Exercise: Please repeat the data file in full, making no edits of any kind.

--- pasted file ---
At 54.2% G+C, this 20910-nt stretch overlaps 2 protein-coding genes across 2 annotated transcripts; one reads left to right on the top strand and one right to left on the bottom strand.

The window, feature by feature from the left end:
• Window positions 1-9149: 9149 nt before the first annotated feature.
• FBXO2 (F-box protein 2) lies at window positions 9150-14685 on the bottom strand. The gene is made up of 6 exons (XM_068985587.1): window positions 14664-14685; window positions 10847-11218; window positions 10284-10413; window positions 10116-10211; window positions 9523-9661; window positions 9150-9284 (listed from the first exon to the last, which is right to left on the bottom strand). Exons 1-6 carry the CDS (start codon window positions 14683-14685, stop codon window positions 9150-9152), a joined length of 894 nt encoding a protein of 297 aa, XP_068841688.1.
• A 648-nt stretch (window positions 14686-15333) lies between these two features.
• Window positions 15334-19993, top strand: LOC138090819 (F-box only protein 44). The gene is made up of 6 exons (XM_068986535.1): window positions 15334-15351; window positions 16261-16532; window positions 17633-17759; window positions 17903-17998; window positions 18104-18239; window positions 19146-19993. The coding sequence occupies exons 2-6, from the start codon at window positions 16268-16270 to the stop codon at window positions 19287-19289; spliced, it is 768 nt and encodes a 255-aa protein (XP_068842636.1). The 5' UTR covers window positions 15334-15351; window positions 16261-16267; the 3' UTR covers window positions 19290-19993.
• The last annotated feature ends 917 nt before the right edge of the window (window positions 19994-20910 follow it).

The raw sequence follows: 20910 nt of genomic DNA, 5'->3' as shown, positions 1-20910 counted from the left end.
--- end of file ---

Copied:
At 54.2% G+C, this 20910-nt stretch overlaps 2 protein-coding genes across 2 annotated transcripts; one reads left to right on the top strand and one right to left on the bottom strand.

The window, feature by feature from the left end:
• Window positions 1-9149: 9149 nt before the first annotated feature.
• FBXO2 (F-box protein 2) lies at window positions 9150-14685 on the bottom strand. The gene is made up of 6 exons (XM_068985587.1): window positions 14664-14685; window positions 10847-11218; window positions 10284-10413; window positions 10116-10211; window positions 9523-9661; window positions 9150-9284 (listed from the first exon to the last, which is right to left on the bottom strand). Exons 1-6 carry the CDS (start codon window positions 14683-14685, stop codon window positions 9150-9152), a joined length of 894 nt encoding a protein of 297 aa, XP_068841688.1.
• A 648-nt stretch (window positions 14686-15333) lies between these two features.
• Window positions 15334-19993, top strand: LOC138090819 (F-box only protein 44). The gene is made up of 6 exons (XM_068986535.1): window positions 15334-15351; window positions 16261-16532; window positions 17633-17759; window positions 17903-17998; window positions 18104-18239; window positions 19146-19993. The coding sequence occupies exons 2-6, from the start codon at window positions 16268-16270 to the stop codon at window positions 19287-19289; spliced, it is 768 nt and encodes a 255-aa protein (XP_068842636.1). The 5' UTR covers window positions 15334-15351; window positions 16261-16267; the 3' UTR covers window positions 19290-19993.
• The last annotated feature ends 917 nt before the right edge of the window (window positions 19994-20910 follow it).

The raw sequence follows: 20910 nt of genomic DNA, 5'->3' as shown, positions 1-20910 counted from the left end.